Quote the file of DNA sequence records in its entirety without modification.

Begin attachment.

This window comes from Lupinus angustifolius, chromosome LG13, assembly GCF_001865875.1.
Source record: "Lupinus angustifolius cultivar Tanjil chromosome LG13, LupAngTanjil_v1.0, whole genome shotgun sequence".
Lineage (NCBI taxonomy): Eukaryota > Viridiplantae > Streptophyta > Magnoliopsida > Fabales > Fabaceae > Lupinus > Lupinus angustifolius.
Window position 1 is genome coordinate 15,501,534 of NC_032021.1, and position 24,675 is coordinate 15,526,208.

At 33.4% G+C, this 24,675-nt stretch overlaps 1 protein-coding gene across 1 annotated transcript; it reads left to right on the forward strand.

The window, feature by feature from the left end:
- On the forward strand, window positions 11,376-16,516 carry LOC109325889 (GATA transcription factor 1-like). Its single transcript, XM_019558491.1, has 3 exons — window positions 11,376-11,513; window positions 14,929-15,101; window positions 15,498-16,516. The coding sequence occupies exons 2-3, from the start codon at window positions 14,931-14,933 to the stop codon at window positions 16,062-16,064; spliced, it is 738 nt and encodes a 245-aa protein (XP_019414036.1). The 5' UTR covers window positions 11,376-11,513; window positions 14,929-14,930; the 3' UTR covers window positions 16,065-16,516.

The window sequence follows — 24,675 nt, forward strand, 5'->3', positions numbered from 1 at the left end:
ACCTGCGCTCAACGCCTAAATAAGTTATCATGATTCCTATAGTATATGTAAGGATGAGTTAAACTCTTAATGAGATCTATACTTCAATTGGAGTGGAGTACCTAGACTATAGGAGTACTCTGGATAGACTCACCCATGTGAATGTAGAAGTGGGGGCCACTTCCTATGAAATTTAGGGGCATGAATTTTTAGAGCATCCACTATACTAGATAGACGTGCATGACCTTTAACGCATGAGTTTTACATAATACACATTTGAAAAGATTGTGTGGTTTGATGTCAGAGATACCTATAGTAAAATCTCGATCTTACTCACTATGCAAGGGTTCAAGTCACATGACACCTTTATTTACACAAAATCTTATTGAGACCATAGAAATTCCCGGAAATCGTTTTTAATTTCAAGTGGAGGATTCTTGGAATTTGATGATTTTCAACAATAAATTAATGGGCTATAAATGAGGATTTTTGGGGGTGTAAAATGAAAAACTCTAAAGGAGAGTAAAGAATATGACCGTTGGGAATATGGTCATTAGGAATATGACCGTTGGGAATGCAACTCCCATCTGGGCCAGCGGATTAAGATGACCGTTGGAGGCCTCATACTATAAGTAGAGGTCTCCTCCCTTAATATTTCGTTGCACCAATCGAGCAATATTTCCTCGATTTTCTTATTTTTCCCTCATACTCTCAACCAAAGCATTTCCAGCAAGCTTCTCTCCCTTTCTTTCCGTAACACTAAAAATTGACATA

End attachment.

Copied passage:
This window comes from Lupinus angustifolius, chromosome LG13, assembly GCF_001865875.1.
Source record: "Lupinus angustifolius cultivar Tanjil chromosome LG13, LupAngTanjil_v1.0, whole genome shotgun sequence".
Lineage (NCBI taxonomy): Eukaryota > Viridiplantae > Streptophyta > Magnoliopsida > Fabales > Fabaceae > Lupinus > Lupinus angustifolius.
Window position 1 is genome coordinate 15,501,534 of NC_032021.1, and position 24,675 is coordinate 15,526,208.

At 33.4% G+C, this 24,675-nt stretch overlaps 1 protein-coding gene across 1 annotated transcript; it reads left to right on the forward strand.

The window, feature by feature from the left end:
- On the forward strand, window positions 11,376-16,516 carry LOC109325889 (GATA transcription factor 1-like). Its single transcript, XM_019558491.1, has 3 exons — window positions 11,376-11,513; window positions 14,929-15,101; window positions 15,498-16,516. The coding sequence occupies exons 2-3, from the start codon at window positions 14,931-14,933 to the stop codon at window positions 16,062-16,064; spliced, it is 738 nt and encodes a 245-aa protein (XP_019414036.1). The 5' UTR covers window positions 11,376-11,513; window positions 14,929-14,930; the 3' UTR covers window positions 16,065-16,516.

The window sequence follows — 24,675 nt, forward strand, 5'->3', positions numbered from 1 at the left end:
ACCTGCGCTCAACGCCTAAATAAGTTATCATGATTCCTATAGTATATGTAAGGATGAGTTAAACTCTTAATGAGATCTATACTTCAATTGGAGTGGAGTACCTAGACTATAGGAGTACTCTGGATAGACTCACCCATGTGAATGTAGAAGTGGGGGCCACTTCCTATGAAATTTAGGGGCATGAATTTTTAGAGCATCCACTATACTAGATAGACGTGCATGACCTTTAACGCATGAGTTTTACATAATACACATTTGAAAAGATTGTGTGGTTTGATGTCAGAGATACCTATAGTAAAATCTCGATCTTACTCACTATGCAAGGGTTCAAGTCACATGACACCTTTATTTACACAAAATCTTATTGAGACCATAGAAATTCCCGGAAATCGTTTTTAATTTCAAGTGGAGGATTCTTGGAATTTGATGATTTTCAACAATAAATTAATGGGCTATAAATGAGGATTTTTGGGGGTGTAAAATGAAAAACTCTAAAGGAGAGTAAAGAATATGACCGTTGGGAATATGGTCATTAGGAATATGACCGTTGGGAATGCAACTCCCATCTGGGCCAGCGGATTAAGATGACCGTTGGAGGCCTCATACTATAAGTAGAGGTCTCCTCCCTTAATATTTCGTTGCACCAATCGAGCAATATTTCCTCGATTTTCTTATTTTTCCCTCATACTCTCAACCAAAGCATTTCCAGCAAGCTTCTCTCCCTTTCTTTCCGTAACACTAAAAATTGACATA